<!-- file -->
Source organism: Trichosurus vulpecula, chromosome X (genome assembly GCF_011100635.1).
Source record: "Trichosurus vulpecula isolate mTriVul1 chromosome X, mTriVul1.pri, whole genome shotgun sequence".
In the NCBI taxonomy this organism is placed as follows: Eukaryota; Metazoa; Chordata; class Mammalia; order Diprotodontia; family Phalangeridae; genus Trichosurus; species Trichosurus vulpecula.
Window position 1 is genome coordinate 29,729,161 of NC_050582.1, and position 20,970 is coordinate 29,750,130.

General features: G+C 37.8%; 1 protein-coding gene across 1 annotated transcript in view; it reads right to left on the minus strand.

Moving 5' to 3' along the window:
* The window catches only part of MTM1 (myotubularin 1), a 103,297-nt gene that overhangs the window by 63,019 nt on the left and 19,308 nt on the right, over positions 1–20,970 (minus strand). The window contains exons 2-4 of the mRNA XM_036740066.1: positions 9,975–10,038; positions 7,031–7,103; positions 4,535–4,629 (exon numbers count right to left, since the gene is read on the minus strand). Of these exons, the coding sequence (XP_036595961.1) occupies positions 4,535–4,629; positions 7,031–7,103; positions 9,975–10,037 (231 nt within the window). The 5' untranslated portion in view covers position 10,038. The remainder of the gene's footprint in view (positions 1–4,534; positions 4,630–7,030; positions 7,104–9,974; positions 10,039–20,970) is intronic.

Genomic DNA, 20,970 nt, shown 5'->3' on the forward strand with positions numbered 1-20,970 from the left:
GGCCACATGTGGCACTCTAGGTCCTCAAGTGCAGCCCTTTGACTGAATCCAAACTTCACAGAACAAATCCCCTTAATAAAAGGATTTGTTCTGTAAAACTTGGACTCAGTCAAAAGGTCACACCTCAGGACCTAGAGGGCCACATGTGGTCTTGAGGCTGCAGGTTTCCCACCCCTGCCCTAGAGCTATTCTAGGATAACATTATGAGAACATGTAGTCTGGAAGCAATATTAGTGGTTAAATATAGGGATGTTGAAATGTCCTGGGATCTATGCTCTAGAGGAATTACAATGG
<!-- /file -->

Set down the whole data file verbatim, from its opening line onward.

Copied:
Source organism: Trichosurus vulpecula, chromosome X (genome assembly GCF_011100635.1).
Source record: "Trichosurus vulpecula isolate mTriVul1 chromosome X, mTriVul1.pri, whole genome shotgun sequence".
In the NCBI taxonomy this organism is placed as follows: Eukaryota; Metazoa; Chordata; class Mammalia; order Diprotodontia; family Phalangeridae; genus Trichosurus; species Trichosurus vulpecula.
Window position 1 is genome coordinate 29,729,161 of NC_050582.1, and position 20,970 is coordinate 29,750,130.

General features: G+C 37.8%; 1 protein-coding gene across 1 annotated transcript in view; it reads right to left on the minus strand.

Moving 5' to 3' along the window:
* The window catches only part of MTM1 (myotubularin 1), a 103,297-nt gene that overhangs the window by 63,019 nt on the left and 19,308 nt on the right, over positions 1–20,970 (minus strand). The window contains exons 2-4 of the mRNA XM_036740066.1: positions 9,975–10,038; positions 7,031–7,103; positions 4,535–4,629 (exon numbers count right to left, since the gene is read on the minus strand). Of these exons, the coding sequence (XP_036595961.1) occupies positions 4,535–4,629; positions 7,031–7,103; positions 9,975–10,037 (231 nt within the window). The 5' untranslated portion in view covers position 10,038. The remainder of the gene's footprint in view (positions 1–4,534; positions 4,630–7,030; positions 7,104–9,974; positions 10,039–20,970) is intronic.

Genomic DNA, 20,970 nt, shown 5'->3' on the forward strand with positions numbered 1-20,970 from the left:
GGCCACATGTGGCACTCTAGGTCCTCAAGTGCAGCCCTTTGACTGAATCCAAACTTCACAGAACAAATCCCCTTAATAAAAGGATTTGTTCTGTAAAACTTGGACTCAGTCAAAAGGTCACACCTCAGGACCTAGAGGGCCACATGTGGTCTTGAGGCTGCAGGTTTCCCACCCCTGCCCTAGAGCTATTCTAGGATAACATTATGAGAACATGTAGTCTGGAAGCAATATTAGTGGTTAAATATAGGGATGTTGAAATGTCCTGGGATCTATGCTCTAGAGGAATTACAATGG